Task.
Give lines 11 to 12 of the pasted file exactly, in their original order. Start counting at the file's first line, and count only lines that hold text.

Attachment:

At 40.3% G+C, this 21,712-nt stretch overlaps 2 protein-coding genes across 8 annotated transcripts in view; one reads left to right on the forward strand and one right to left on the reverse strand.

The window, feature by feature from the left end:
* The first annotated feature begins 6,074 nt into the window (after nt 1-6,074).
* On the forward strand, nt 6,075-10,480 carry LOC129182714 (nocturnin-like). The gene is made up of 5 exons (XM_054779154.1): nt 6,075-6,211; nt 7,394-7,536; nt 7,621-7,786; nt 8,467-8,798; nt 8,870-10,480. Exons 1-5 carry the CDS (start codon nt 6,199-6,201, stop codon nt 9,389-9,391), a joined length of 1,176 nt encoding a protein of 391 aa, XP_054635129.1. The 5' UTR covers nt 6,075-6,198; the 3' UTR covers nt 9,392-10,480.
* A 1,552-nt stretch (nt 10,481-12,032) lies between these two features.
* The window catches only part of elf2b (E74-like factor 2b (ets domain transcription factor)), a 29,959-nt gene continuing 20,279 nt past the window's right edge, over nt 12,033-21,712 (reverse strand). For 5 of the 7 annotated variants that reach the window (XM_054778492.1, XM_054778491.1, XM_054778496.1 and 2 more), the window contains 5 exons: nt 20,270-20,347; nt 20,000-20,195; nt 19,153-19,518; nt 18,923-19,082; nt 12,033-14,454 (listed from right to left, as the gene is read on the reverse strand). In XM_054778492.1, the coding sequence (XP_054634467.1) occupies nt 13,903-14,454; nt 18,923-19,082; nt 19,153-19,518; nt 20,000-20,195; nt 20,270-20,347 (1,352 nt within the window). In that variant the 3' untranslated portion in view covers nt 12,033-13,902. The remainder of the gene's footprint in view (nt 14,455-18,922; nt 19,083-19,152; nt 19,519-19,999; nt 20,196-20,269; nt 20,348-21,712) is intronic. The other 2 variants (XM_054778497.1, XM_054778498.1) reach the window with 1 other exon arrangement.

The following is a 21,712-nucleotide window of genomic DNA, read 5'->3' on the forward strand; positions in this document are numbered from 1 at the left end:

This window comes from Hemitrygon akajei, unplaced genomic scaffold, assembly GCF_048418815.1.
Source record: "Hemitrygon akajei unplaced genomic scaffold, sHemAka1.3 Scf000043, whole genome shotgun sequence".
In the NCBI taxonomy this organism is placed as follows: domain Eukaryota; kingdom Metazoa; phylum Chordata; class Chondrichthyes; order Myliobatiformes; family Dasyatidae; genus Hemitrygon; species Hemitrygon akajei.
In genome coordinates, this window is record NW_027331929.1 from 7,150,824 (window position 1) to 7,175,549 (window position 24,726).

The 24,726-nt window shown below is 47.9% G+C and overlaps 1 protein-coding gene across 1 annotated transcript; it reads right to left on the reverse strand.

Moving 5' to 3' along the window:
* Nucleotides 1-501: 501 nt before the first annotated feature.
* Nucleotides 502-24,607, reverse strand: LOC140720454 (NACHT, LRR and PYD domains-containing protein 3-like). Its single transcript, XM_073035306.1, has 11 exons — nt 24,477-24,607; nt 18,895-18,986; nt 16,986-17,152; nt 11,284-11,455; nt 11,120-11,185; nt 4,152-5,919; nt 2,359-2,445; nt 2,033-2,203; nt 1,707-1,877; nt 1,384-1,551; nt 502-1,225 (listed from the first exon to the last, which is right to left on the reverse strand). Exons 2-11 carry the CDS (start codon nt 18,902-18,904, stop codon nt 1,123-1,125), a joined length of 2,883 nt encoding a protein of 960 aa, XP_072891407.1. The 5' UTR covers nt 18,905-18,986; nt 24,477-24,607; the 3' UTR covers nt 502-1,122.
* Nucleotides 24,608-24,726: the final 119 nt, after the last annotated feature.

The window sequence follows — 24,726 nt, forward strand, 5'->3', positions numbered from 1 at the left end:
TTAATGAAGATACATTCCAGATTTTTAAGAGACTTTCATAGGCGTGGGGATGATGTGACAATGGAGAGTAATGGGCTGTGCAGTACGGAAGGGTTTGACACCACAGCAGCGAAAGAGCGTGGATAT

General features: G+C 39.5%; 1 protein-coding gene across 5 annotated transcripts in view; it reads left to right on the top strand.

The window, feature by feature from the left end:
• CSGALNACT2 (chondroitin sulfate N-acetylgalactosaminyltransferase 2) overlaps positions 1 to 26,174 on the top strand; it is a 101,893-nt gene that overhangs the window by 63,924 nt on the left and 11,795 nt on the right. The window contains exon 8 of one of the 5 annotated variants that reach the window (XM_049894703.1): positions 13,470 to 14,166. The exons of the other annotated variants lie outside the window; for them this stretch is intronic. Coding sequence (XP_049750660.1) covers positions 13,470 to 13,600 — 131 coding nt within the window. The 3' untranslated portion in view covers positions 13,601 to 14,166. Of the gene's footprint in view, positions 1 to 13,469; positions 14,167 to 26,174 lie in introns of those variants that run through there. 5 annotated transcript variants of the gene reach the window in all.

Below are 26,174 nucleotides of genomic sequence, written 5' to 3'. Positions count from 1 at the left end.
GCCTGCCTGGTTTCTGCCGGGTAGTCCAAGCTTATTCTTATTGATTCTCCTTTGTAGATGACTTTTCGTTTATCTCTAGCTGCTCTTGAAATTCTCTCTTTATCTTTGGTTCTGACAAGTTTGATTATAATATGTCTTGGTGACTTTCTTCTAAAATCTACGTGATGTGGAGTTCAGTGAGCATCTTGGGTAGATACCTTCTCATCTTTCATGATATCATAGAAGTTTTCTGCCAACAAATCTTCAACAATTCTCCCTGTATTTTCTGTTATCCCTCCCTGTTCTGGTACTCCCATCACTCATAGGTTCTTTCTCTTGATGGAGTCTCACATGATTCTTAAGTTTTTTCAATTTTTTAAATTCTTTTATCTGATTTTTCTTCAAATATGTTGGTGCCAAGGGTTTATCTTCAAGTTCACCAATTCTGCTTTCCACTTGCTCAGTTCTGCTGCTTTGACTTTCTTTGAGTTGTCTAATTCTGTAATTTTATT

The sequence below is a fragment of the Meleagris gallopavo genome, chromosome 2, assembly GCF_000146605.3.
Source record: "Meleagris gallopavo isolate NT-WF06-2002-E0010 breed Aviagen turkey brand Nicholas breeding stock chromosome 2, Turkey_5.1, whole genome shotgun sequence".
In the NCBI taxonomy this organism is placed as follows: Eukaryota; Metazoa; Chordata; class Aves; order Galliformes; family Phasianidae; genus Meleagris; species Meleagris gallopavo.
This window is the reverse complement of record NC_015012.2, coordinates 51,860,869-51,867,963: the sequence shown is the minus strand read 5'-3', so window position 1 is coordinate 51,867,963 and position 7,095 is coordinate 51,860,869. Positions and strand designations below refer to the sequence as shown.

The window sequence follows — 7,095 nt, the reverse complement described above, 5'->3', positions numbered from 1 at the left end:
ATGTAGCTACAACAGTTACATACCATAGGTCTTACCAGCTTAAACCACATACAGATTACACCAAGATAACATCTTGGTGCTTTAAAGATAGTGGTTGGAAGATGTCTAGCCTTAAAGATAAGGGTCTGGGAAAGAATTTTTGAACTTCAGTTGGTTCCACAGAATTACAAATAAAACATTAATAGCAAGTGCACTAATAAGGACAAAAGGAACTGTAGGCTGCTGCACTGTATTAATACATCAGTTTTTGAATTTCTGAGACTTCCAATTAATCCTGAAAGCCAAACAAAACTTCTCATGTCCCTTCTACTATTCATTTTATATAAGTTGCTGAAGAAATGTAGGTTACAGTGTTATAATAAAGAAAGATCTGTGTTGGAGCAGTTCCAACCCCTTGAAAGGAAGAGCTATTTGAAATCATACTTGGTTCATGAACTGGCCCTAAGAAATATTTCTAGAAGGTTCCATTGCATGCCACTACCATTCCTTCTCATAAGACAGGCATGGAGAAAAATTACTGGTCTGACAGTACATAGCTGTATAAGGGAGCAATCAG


In genome coordinates, this window is record NW_027331929.1 from 7,150,824 (window position 1) to 7,175,549 (window position 24,726).

The 24,726-nt window shown below is 47.9% G+C and overlaps 1 protein-coding gene across 1 annotated transcript; it reads right to left on the reverse strand.